Council to vote on City Hall renovation
Published 12:13 pm Friday, September 9, 2011
The Bainbridge City Council will soon take a final vote on whether to move forward with a proposed major renovation of City Hall.
A committee charged with narrowing down 12 contractors’ proposals down to a finalist has recommended that the City Council choose a bid from Childers Construction of Tallahassee, Fla., to be the construction manager on the project.
Architectural firm Clemons, Rutherford and Associates of Tallahassee estimated the total cost of the renovation to be about $3.8 million. In the past, some council members have expressed concern about the project’s cost; however, it would be paid for with receipts from the one-cent Special Purpose Local Option Sales Tax (SPLOST) and not out of the city’s general fund.
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On Tuesday, the council unanimously approved paying Childers up to $10,000 for pre-construction costs associated with tabulating a final project cost and preparing the bid specifications that sub-contractors would bid on. If the council approves Childers’ construction management proposal at its Sept. 20 meeting, Childers would work with PDC Construction of Bainbridge to oversee the project to completion.
The architectural plans call for the two buildings that house City Hall offices presently — the original white marble building at the corner of Broad and Broughton streets, and the brown building which houses the Main Street offices —to combine with the vacant Kwilecki building, which is in poor condition.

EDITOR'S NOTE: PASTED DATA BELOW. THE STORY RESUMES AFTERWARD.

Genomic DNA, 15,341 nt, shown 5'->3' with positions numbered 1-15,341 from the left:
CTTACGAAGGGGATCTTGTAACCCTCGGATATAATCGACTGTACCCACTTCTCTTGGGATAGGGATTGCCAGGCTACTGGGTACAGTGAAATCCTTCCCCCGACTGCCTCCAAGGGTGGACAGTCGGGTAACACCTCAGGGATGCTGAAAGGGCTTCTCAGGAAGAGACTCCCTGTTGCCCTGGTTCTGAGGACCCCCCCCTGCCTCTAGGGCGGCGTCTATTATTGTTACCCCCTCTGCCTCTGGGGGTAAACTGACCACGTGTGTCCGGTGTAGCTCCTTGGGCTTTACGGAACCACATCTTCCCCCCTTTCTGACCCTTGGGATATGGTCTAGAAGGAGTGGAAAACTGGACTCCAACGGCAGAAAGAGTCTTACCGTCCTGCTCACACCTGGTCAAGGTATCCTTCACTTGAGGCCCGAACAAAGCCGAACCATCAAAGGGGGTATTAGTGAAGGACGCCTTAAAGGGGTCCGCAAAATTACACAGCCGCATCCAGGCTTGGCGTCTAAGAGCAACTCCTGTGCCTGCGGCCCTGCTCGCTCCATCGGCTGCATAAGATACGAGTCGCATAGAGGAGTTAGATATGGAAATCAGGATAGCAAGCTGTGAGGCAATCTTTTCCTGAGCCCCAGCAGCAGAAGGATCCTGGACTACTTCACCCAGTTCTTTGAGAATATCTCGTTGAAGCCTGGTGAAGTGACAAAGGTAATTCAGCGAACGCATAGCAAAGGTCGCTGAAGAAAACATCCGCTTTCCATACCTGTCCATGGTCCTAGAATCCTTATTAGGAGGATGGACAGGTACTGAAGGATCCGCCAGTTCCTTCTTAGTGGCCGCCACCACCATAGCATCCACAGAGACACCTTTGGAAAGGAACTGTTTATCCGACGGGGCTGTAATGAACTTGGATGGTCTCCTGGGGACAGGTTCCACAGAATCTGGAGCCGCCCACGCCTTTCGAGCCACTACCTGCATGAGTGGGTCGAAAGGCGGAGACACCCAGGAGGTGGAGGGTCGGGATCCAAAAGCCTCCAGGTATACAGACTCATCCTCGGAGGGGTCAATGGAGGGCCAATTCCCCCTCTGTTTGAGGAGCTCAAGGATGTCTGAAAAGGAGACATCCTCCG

Primary concerns driving city officials’ interest in renovating City Hall include safety for employees and visitors, health hazards and the declining structural stability of all three buildings — particularly the Kwilecki building.
Childers and PDC Construction both have experience with major renovations of historic buildings in Decatur County, including the County Courthouse and the Firehouse Center and Gallery.
If the council approves the renovation project, every effort would be made to utilize local contractors, suppliers and labor, according to City Manager Chris Hobby.
Council accepts riverwalk grant
In other business, the council unanimously agreed to accept the terms of a $100,000 grant from the Georgia Department of Natural Resources. The grant will be used toward the cost of creating a proposed riverwalk between Cheney Griffin Park and the existing nature trails in the Earle May Boat Basin. The riverwalk project is currently undergoing a permitting process with state and federal agencies, including the U.S. Army Corps of Engineers, according to Deputy City Manager Dustin Dowdy.